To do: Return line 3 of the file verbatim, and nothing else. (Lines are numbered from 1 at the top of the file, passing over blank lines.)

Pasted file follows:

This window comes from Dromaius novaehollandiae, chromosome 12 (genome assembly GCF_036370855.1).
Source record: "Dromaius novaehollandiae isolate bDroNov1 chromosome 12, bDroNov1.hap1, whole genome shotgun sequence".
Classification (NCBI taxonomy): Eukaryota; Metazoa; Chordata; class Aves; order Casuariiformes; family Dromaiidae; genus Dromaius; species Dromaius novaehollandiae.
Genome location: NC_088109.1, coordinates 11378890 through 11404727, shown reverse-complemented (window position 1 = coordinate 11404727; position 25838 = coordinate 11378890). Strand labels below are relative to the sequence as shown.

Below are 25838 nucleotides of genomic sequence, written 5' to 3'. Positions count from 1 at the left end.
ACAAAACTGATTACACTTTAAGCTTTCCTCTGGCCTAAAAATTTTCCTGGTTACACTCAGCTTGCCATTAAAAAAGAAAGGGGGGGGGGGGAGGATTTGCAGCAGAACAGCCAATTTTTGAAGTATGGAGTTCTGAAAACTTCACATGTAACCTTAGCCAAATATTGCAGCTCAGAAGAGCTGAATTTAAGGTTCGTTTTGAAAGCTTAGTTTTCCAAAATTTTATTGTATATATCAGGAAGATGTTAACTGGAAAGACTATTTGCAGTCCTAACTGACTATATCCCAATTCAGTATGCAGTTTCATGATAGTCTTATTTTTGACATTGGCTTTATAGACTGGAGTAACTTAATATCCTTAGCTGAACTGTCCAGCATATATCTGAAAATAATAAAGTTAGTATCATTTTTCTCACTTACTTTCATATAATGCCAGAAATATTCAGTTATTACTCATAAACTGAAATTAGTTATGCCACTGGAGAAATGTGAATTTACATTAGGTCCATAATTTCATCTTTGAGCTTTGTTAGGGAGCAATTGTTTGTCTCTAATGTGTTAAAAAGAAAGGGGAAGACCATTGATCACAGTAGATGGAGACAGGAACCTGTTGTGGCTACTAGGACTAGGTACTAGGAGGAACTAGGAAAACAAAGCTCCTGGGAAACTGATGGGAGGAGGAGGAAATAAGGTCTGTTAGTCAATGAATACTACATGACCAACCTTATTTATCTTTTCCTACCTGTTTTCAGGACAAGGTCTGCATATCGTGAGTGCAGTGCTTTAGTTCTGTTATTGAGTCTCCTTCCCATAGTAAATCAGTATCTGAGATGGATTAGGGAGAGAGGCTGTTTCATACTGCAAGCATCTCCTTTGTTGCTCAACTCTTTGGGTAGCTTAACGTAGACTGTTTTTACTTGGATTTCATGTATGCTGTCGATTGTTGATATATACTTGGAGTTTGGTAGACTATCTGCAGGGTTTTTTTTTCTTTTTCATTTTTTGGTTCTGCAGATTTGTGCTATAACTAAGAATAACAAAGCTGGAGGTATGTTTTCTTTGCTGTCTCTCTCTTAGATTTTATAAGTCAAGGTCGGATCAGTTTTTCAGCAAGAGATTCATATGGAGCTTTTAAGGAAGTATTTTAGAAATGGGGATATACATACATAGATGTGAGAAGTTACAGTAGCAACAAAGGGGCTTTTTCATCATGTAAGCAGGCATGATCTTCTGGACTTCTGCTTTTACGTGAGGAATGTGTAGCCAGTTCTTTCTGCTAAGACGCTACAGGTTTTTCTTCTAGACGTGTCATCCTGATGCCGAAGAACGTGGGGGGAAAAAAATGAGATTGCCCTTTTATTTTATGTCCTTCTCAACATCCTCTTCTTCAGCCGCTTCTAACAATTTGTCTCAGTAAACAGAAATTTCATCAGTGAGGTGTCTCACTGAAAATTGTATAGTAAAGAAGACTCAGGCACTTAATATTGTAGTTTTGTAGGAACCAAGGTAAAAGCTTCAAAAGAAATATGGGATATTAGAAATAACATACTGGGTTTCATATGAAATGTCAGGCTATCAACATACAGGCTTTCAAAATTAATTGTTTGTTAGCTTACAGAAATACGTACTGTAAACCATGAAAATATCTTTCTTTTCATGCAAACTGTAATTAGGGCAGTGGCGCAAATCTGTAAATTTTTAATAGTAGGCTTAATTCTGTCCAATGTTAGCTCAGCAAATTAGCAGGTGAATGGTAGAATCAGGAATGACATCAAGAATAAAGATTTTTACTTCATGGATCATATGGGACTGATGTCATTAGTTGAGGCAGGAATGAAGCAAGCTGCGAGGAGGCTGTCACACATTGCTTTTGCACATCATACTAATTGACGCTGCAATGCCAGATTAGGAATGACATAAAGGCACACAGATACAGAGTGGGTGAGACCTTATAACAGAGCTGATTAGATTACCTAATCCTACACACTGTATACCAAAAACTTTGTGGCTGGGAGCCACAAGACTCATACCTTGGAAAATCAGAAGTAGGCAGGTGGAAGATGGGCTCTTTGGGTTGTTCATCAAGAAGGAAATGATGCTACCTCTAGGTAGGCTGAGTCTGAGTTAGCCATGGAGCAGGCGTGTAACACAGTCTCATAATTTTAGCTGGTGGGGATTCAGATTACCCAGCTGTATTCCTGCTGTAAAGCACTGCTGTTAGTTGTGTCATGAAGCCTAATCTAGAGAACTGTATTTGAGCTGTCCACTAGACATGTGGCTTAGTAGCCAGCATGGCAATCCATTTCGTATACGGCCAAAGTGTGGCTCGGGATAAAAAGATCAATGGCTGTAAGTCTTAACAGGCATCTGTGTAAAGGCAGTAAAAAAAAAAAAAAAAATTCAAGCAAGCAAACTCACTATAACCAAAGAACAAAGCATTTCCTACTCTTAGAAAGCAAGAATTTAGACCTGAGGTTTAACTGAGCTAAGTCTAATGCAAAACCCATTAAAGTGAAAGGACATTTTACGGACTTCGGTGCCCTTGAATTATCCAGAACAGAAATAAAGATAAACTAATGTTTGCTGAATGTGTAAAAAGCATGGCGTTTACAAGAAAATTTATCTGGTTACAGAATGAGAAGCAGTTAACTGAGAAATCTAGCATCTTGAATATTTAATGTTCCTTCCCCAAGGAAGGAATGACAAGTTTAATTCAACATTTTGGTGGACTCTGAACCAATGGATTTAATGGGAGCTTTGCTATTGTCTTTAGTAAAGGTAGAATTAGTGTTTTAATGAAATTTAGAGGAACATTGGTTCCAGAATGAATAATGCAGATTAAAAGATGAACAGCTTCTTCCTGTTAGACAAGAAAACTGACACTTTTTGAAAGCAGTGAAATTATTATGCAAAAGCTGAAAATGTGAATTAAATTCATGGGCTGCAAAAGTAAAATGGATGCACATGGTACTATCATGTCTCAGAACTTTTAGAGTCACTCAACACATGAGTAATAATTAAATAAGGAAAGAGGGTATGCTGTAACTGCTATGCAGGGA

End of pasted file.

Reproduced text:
Classification (NCBI taxonomy): Eukaryota; Metazoa; Chordata; class Aves; order Casuariiformes; family Dromaiidae; genus Dromaius; species Dromaius novaehollandiae.